Reducing Our National Debt


By Jerry Roker
for Bahamas Press

Faced with a national debt of roughly $7 billion, the equivalent of about 85 percent of the country’s gross domestic product (GDP), huge debt-servicing cost, and an anemic growth rate, the government must act swiftly to prevent any erosion of the economy.

This has predictably set off an intense public debate in which the Government and Opposition have taken starkly differing positions. The Opposition have indicated that they would, for starters, reduce government revenue by eliminating VAT on certain items and reign in government expenditures.

Based on the size of our current deficit, to reduce expenditures to the level where we eliminate the deficit, we are talking about an amount in the vicinity of $300 million. If the Opposition is indeed serious, they only could be talking about public sector job cuts.
The Bahamas’ debt is large; there is no getting around that, and the cost of servicing it, particularly in an economy that is not growing, is stifling.

We must give the government’s debt-management strategy for growing the economy, using FDIs, time to unfold. Direct Foreign Investments and Tourism is what created wealth in our country even before Independence. Now we have an Opposition, who invited the Chinese here, and granted them major concessions to encourage them to invest in our country, now dissing them in the name of politics. This is not only shameful, but it puts at risk the livelihood of thousands of Bahamians, ordinary workers and entrepreneurs.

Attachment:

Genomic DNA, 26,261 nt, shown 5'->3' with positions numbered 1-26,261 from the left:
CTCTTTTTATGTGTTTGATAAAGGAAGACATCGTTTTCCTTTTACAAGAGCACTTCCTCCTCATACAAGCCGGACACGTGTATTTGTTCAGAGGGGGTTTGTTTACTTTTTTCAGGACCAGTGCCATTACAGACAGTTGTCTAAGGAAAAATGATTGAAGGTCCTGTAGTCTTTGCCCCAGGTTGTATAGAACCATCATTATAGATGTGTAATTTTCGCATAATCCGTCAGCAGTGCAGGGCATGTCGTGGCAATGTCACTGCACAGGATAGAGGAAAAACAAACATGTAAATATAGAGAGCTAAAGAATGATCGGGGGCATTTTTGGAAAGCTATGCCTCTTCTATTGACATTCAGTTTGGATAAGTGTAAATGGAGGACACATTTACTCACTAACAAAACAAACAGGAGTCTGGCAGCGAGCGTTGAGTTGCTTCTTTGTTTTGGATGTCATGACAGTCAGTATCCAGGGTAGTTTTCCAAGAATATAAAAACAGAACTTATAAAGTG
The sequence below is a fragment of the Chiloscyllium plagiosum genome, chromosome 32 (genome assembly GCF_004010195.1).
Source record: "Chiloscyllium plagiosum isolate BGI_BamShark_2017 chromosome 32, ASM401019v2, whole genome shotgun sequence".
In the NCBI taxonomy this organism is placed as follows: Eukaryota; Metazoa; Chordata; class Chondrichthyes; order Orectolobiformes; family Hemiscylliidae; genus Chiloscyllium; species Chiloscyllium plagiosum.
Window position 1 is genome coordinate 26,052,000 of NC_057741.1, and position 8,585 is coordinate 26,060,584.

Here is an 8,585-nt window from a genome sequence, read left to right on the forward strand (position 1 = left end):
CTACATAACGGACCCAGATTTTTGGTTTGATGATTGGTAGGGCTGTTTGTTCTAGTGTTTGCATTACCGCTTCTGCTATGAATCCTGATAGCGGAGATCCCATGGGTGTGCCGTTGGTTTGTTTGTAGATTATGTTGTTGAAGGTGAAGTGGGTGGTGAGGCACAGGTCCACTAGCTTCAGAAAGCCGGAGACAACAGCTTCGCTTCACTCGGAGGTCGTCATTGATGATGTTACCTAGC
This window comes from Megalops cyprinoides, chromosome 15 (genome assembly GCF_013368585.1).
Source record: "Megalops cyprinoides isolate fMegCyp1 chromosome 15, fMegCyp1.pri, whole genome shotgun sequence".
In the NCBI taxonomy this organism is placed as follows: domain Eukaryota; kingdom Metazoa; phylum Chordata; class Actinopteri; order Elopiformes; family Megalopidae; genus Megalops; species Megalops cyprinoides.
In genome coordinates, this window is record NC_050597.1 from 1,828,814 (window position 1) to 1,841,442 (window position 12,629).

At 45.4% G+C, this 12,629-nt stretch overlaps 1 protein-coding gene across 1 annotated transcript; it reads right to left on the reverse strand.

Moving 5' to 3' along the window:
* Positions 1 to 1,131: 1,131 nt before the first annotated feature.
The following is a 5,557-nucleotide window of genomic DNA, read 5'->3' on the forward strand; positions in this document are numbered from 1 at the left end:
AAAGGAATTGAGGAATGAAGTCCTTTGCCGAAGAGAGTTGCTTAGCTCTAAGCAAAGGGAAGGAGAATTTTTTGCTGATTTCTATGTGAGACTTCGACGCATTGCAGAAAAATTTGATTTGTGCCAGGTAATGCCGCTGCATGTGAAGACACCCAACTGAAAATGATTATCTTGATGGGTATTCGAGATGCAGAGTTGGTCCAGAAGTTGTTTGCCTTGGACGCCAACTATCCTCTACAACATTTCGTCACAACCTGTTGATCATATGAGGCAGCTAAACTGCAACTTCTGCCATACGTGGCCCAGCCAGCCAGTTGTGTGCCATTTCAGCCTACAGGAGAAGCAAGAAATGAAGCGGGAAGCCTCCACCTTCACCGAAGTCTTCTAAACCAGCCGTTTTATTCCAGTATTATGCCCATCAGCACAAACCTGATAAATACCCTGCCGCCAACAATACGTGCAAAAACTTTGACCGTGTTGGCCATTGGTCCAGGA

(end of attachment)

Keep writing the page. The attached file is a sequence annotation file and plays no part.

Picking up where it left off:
A lower debt-to-GDP ratio will, indeed, result in a better credit rating for the country and the opportunity to secure lower interest rates on any new debt. The increase of the public debt has been as a result of excessive borrowings, by successive governments, that was driven in part by the expectations of our people.

We always considered ourselves the ‘bid shots’ of the region and even in our personal lives, we have spent more than we made to maintain that image.

The government has to take prudent measures to make sure that the debt-to-GDP ratio does not increase further. If this is not done urgently and the debt-to-GDP ratio and the cost of servicing the debt increases, it could spell more trouble for the country in that the debt could turn out to be more of a suppressant than a stimulant.

It is a fact that any increase in the cost of servicing the debt would take funds away from the treasury which in turn would deprive the economy of much needed funds for its growth and development. It would also take funds away from the social programmes, education and health care.

There are ways to reduce the debt or the cost of servicing it, but the decision rests squarely with the government, which is usually influenced by its advisers. Their advice, while probably well meaning, often reflects partisan or personal interest. For this reason, it is the responsibility of the powers that be to examine the advice through the prism of the interests of the people.

I am certain that the government is aware that because of the debt and the cost to service it, the country’s productive efforts will be denied valuable investment capital, its social systems will not improve, roads and bridges will not be repaired as well as other infrastructure. In addition, increase in production capacity will not continue and jobs will not be created. In the end, the people’s interests would not be best served.

This is no time to play politics. Our future depends on the execution of sound public policy and not irrational xenophobic, hateful, rhetoric as practiced by those oppose by to the government.